WASHINGTON — Former defense officials and industry executives are calling on the Pentagon to expand the influence of its commercial innovation hub to make it easier for the military to buy off-the-shelf technology.

The recommendation comes from the Atlantic Council’s Commission on Defense Innovation Adoption — a panel of defense experts convened to consider how the U.S. Department of Defense can better integrate new technology into its arsenal.

“In our time serving in the Defense Department, we have found that the United States does not have an innovation problem, but rather an innovation adoption problem,” the commission said in an interim report released April 12 by the Washington, D.C.-based think tank. “Our nation leads in many emerging technologies relevant to defense and security — from artificial intelligence and directed energy to quantum information technology and beyond. But the DoD struggles to identify, adopt, integrate and field these technologies into military applications.”

The Defense Innovation Unit, a Silicon Valley-based organization created in 2015 to champion commercial technology integration within the Defense Department, has had success transitioning capabilities from non-traditional defense companies for use by the military services. However, its former leader, Mike Brown, pointed to a lack of support from senior Pentagon leaders.

With that in mind, the group called on DoD to increase DIU’s role in shepherding commercial technology into the department by increasing its budget, tightening its relationships with the military offices that buy and develop defense capabilities and positioning it as an innovation and technology adoption leader.

“DIU should be resourced and empowered to broaden the defense ecosystem by robustly engaging start-ups, nontraditional vendors and capital market players,” according to the report.

To increase the organization’s technology transition rate, the commission — which includes former Defense Secretary Mark Esper, one-time Pentagon acquisition executive Ellen Lorde and Michelle Flourney, a past under secretary of defense for policy — recommends DIU work closely with the military services to make sure they’re taking advantage of commercially available weapons and other enabling technology.

Direct report

The Pentagon is on a path toward growing the agency’s influence. Defense Secretary Lloyd Austin announced April 4 the DIU director will no longer report to the undersecretary of defense for research and engineering but will instead answer directly to him.

The report also calls for DIU to partner with Under Secretary of Defense for Acquisition and Sustainment Bill LaPlante and other procurement officials to streamline the process for buying commercial capabilities, making it easier for companies to work with the government.

“The team will reinforce ‘buy before build’ commercial practices in the early phases of programs by baking it into acquisition strategy templates and program reviews,” the report states. “It will also collaborate with defense industry, capital markets, and Congress to develop a broader set of rapid funding tools and approaches to demand signals consistent with the speed of commercial innovation cycles.”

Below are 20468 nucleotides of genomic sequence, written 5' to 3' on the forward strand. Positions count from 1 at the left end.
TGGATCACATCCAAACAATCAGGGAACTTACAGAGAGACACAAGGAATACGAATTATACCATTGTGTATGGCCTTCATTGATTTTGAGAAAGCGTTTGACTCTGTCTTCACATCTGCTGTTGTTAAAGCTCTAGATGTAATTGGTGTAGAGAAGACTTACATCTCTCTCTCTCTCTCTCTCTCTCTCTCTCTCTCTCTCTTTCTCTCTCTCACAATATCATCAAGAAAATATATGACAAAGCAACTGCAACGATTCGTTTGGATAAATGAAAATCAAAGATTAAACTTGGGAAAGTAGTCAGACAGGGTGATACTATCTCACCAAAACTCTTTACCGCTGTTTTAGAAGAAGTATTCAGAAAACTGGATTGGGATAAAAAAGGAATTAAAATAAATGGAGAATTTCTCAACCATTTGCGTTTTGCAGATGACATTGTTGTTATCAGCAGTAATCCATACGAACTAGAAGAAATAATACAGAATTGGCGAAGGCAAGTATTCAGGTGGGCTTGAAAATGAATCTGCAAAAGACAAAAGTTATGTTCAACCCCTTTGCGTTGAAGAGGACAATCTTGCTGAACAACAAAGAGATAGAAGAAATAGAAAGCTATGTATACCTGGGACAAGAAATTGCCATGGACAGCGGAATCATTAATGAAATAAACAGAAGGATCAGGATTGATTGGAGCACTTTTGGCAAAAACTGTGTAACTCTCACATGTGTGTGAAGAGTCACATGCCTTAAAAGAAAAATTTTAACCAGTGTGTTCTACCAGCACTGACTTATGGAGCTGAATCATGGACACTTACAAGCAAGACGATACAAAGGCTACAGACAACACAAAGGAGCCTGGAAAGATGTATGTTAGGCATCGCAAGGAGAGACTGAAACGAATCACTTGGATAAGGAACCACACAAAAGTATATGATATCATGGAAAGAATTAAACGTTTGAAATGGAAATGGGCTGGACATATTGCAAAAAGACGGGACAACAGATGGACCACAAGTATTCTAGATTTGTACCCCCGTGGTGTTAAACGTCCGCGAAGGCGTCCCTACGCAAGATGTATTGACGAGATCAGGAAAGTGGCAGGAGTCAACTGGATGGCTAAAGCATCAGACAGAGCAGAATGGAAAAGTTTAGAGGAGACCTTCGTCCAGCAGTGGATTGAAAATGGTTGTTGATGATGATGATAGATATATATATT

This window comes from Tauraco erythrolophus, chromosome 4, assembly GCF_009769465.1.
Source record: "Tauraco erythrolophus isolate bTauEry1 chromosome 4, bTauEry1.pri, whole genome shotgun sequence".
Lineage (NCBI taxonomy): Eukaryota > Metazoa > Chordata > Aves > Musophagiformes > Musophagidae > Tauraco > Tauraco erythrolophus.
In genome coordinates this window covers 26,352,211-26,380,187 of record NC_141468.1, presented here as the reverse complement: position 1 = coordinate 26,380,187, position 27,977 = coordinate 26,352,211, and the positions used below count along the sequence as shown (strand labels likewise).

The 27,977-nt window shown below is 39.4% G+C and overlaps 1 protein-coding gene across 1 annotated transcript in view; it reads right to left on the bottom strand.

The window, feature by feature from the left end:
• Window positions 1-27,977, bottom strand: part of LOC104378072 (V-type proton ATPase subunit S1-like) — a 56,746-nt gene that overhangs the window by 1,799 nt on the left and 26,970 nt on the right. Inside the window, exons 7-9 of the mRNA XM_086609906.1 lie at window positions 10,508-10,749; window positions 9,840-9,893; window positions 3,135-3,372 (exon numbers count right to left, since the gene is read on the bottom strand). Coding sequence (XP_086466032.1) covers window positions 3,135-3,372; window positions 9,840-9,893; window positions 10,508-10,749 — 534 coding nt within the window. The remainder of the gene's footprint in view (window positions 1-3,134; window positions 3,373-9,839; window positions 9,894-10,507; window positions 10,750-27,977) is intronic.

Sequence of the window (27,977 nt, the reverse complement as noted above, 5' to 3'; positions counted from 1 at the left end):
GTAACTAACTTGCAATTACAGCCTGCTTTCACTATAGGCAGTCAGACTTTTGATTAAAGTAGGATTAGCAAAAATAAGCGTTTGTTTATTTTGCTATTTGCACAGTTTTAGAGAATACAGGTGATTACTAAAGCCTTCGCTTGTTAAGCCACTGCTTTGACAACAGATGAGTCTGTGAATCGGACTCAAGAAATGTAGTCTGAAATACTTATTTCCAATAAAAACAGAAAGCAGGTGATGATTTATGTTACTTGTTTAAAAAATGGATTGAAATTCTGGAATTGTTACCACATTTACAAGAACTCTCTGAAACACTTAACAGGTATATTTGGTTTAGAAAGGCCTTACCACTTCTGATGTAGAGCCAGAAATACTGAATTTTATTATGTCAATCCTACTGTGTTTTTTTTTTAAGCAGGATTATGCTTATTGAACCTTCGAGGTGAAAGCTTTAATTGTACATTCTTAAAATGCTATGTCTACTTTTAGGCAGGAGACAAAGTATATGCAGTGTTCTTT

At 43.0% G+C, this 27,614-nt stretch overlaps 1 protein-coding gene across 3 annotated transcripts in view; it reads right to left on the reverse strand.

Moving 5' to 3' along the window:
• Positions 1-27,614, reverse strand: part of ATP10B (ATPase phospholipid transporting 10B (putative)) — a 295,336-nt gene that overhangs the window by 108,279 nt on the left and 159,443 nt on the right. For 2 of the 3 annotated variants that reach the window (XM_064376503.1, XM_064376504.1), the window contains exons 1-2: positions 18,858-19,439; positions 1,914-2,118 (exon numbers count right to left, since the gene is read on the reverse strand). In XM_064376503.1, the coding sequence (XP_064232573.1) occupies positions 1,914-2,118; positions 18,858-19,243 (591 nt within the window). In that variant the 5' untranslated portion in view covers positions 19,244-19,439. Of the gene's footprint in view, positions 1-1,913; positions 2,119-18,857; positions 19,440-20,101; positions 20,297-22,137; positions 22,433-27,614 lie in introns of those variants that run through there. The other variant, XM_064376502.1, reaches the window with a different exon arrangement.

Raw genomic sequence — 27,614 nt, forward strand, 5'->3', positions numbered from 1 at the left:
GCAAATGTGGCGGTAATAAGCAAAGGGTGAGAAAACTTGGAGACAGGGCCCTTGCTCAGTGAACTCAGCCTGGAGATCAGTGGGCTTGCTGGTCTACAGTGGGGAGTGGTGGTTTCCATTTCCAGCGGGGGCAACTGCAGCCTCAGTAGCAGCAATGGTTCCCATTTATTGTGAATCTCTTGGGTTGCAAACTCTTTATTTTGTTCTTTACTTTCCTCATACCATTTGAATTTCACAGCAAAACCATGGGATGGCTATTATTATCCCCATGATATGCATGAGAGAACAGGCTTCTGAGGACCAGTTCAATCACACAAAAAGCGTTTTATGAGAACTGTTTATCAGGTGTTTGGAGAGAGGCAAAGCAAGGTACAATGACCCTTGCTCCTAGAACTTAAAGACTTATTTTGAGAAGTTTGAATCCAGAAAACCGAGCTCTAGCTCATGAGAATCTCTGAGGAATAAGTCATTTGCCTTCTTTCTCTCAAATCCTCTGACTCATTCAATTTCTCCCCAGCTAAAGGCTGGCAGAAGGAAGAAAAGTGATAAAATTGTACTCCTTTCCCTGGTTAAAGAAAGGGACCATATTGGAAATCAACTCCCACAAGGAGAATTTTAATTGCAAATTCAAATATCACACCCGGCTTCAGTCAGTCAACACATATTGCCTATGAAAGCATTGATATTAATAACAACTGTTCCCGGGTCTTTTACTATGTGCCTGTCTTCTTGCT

DIU and the Pentagon’s acquisition leaders should publish a “commercial pathway or guide” for how programs can integrate technology from non-traditional companies by the end of 2023, the commission states.

Reducing innovation ‘lag time’

The DIU recommendation is one of 10 proposals included in the commission’s interim report. The ideas are meant to inform Congress and Pentagon leaders as they make policy and budget decisions in the coming months. The panel intends to issue a final report in September to expand on the initial reforms.

Several recommendations involve changes to Pentagon business practices and budgeting processes, including its long timelines for transitioning technology from demonstration to production.

One proposal aims to reduce that gap, noting that even after successful technology demonstrations, it often takes two to four years for DoD to buy the capability. The commission recommends Congress establish a $250 million fund in the fiscal 2024 defense spending bill that the services can use to “facilitate the acceleration and scaling of novel capabilities into the hands of the warfighter.”

“This will significantly shorten the traditionally long lag times for successful vendors to receive funding while DoD finalizes requirements, funding and contracts,” the commission said.

The panel also called out the Space Development Agency, an acquisition organization within the Space Force created to launch large constellations of small satellites on rapid timelines — doing in just over two years what it would take a more traditional organizations as long as 10 years to accomplish.

SDA should be a model for speedy acquisition practices that draw on commercial technology to meet requirements, the commission writes. It recommends that LaPlante form a team to examine the agency’s success and create a framework that other acquisition offices can replicate.

Courtney Albon is C4ISRNET’s space and emerging technology reporter. She has covered the U.S. military since 2012, with a focus on the Air Force and Space Force. She has reported on some of the Defense Department’s most significant acquisition, budget and policy challenges.

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